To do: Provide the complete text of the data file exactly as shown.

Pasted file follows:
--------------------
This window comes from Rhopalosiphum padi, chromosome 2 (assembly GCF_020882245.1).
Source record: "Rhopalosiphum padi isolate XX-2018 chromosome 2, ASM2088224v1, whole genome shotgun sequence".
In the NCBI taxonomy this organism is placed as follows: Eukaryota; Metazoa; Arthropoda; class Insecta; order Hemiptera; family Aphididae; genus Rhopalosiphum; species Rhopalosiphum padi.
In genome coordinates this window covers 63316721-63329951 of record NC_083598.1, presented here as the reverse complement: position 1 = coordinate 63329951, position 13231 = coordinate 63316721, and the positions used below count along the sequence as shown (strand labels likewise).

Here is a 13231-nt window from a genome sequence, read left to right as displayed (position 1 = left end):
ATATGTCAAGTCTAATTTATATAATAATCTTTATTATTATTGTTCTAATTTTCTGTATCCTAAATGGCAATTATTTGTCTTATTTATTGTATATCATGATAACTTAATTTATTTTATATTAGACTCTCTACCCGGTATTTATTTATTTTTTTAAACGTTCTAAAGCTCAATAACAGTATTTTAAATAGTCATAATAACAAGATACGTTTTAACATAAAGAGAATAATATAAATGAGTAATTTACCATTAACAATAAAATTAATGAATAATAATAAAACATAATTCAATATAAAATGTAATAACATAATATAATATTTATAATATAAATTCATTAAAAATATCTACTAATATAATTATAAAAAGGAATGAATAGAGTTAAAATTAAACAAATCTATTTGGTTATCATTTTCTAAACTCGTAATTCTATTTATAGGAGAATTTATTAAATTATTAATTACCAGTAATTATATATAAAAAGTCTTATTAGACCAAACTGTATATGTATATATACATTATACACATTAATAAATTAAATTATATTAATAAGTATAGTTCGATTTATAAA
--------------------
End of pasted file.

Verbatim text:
This window comes from Rhopalosiphum padi, chromosome 2 (assembly GCF_020882245.1).
Source record: "Rhopalosiphum padi isolate XX-2018 chromosome 2, ASM2088224v1, whole genome shotgun sequence".
In the NCBI taxonomy this organism is placed as follows: Eukaryota; Metazoa; Arthropoda; class Insecta; order Hemiptera; family Aphididae; genus Rhopalosiphum; species Rhopalosiphum padi.
In genome coordinates this window covers 63316721-63329951 of record NC_083598.1, presented here as the reverse complement: position 1 = coordinate 63329951, position 13231 = coordinate 63316721, and the positions used below count along the sequence as shown (strand labels likewise).

Here is a 13231-nt window from a genome sequence, read left to right as displayed (position 1 = left end):
ATATGTCAAGTCTAATTTATATAATAATCTTTATTATTATTGTTCTAATTTTCTGTATCCTAAATGGCAATTATTTGTCTTATTTATTGTATATCATGATAACTTAATTTATTTTATATTAGACTCTCTACCCGGTATTTATTTATTTTTTTAAACGTTCTAAAGCTCAATAACAGTATTTTAAATAGTCATAATAACAAGATACGTTTTAACATAAAGAGAATAATATAAATGAGTAATTTACCATTAACAATAAAATTAATGAATAATAATAAAACATAATTCAATATAAAATGTAATAACATAATATAATATTTATAATATAAATTCATTAAAAATATCTACTAATATAATTATAAAAAGGAATGAATAGAGTTAAAATTAAACAAATCTATTTGGTTATCATTTTCTAAACTCGTAATTCTATTTATAGGAGAATTTATTAAATTATTAATTACCAGTAATTATATATAAAAAGTCTTATTAGACCAAACTGTATATGTATATATACATTATACACATTAATAAATTAAATTATATTAATAAGTATAGTTCGATTTATAAA